In more recent decades, social and ecological issues have again stimulated a range of more radical ‘landscape’ initiatives, in which the science of landscape ecology combines with a focus upon the experiential, everyday land- scape of local communities to resist the worse excesses of globalisation. An early expression of this reformulation of landscape as a radical challenge to conventional practice was the ecological design approach pioneered in Holland and introduced into the British New Towns in the 1970s. Initially, emphasis was placed upon restoration and recreation of largely indigenous woodlands, grasslands and wetlands within the new urban areas, frequently on former industrial or mining sites, with the aim that they would make natural environments more accessible to children and communities.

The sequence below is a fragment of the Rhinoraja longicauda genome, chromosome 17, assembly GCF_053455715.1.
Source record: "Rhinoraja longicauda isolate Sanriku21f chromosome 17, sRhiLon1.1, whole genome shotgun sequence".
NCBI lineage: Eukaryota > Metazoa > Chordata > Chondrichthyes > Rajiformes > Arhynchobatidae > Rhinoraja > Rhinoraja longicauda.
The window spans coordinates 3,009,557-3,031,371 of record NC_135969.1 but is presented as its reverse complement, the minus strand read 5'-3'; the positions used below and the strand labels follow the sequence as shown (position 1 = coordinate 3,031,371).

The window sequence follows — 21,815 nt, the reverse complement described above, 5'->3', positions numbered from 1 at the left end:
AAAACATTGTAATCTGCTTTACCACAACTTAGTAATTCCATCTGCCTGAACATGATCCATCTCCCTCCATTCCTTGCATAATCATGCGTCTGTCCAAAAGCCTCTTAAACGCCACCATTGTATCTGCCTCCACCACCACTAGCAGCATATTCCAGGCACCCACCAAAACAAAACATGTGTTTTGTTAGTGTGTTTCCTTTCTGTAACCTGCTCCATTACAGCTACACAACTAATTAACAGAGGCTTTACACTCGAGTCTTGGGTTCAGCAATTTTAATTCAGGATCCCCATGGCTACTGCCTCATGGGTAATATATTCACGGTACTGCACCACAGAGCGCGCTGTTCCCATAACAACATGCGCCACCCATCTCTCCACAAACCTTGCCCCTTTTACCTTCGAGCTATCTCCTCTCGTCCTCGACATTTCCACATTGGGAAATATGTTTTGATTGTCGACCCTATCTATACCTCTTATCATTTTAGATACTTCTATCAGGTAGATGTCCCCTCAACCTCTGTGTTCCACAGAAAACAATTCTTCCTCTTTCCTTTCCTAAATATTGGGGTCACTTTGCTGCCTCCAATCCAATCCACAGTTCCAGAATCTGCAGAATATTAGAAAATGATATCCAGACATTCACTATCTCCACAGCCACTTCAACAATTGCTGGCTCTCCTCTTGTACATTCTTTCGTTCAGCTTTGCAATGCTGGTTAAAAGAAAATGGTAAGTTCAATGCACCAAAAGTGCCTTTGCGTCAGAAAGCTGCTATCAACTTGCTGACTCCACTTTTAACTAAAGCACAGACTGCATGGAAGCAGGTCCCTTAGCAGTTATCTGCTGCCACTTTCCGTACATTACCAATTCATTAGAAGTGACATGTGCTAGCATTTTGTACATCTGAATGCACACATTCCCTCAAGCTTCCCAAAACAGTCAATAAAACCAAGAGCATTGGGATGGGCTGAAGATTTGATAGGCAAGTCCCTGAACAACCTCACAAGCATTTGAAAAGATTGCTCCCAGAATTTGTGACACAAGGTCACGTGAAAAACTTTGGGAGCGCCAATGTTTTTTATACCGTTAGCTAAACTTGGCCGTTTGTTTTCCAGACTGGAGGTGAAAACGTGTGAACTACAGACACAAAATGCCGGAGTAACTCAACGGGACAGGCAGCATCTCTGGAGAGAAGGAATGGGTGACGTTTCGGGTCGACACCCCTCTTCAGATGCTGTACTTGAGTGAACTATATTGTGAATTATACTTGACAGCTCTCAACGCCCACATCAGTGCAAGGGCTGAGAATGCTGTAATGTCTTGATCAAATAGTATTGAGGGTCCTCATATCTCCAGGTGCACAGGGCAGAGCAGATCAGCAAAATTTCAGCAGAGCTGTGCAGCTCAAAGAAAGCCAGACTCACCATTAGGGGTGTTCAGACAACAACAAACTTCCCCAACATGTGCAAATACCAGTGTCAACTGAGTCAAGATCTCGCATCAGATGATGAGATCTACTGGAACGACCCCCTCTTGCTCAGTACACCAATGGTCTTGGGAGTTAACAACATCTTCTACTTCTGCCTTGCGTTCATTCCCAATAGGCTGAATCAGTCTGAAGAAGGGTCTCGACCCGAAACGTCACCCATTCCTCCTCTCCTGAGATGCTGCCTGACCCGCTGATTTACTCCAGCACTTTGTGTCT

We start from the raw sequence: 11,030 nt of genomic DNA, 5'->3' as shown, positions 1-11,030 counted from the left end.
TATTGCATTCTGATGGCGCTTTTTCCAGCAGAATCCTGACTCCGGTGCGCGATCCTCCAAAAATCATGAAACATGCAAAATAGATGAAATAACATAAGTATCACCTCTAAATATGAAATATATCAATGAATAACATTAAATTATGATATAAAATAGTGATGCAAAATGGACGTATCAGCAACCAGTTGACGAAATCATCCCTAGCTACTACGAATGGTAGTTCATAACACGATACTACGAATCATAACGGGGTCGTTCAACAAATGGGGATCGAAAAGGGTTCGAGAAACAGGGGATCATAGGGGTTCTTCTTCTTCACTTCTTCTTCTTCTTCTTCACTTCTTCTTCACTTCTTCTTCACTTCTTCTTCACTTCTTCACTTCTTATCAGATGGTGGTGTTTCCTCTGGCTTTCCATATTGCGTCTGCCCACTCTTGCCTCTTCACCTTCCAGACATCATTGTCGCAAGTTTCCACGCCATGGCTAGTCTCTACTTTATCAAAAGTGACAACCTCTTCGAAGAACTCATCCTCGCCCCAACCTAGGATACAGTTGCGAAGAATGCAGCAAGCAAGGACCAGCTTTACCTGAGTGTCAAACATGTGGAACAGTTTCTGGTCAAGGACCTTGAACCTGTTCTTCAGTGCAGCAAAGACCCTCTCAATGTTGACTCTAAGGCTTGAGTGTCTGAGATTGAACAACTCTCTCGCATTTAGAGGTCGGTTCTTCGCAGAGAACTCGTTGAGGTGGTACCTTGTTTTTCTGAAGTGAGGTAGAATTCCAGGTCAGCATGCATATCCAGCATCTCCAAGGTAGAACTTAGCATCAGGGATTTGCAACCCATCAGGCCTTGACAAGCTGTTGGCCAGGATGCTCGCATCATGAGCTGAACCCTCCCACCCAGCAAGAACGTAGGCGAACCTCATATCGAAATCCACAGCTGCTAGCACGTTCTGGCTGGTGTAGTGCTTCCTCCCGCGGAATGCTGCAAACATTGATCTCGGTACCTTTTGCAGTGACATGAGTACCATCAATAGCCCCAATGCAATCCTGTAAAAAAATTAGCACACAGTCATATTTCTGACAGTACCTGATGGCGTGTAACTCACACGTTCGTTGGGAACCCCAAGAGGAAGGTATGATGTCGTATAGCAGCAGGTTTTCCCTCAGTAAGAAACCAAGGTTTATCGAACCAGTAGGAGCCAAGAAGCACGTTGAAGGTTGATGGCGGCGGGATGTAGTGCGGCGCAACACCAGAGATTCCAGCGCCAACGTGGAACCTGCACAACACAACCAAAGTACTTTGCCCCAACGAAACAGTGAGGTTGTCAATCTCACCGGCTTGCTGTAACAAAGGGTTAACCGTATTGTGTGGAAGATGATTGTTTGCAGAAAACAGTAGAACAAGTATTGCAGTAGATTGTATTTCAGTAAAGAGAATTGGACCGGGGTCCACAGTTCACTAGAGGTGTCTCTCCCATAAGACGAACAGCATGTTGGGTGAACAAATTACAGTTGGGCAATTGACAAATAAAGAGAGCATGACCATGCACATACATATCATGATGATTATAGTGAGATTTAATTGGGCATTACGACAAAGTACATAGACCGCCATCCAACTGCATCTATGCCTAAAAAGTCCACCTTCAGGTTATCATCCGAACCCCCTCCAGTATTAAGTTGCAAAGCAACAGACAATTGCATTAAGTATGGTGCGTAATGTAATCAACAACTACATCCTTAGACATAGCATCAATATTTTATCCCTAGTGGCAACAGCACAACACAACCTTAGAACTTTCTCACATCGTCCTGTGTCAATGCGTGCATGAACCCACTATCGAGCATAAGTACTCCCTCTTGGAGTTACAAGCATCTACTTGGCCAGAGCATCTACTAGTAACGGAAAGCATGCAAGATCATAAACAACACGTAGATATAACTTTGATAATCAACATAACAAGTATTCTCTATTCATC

Over time, emphasis has shifted to community participation in the re-making of urban landscapes, through organisations such as Groundwork and Common Ground. These initiatives are tangible expressions of a phenomenological commitment to ‘dwelling’ through landscape, combined with the instrumental knowledge of ecology. Drawing upon both public and private funding, these new vehicles for landscape knowledge contrast dramatically with the ‘elitist’ history portrayed above, as a fundamental part of their operation is the empowerment of local communities, frequently in lower socioeconomic areas, to become engaged in their local landscape setting.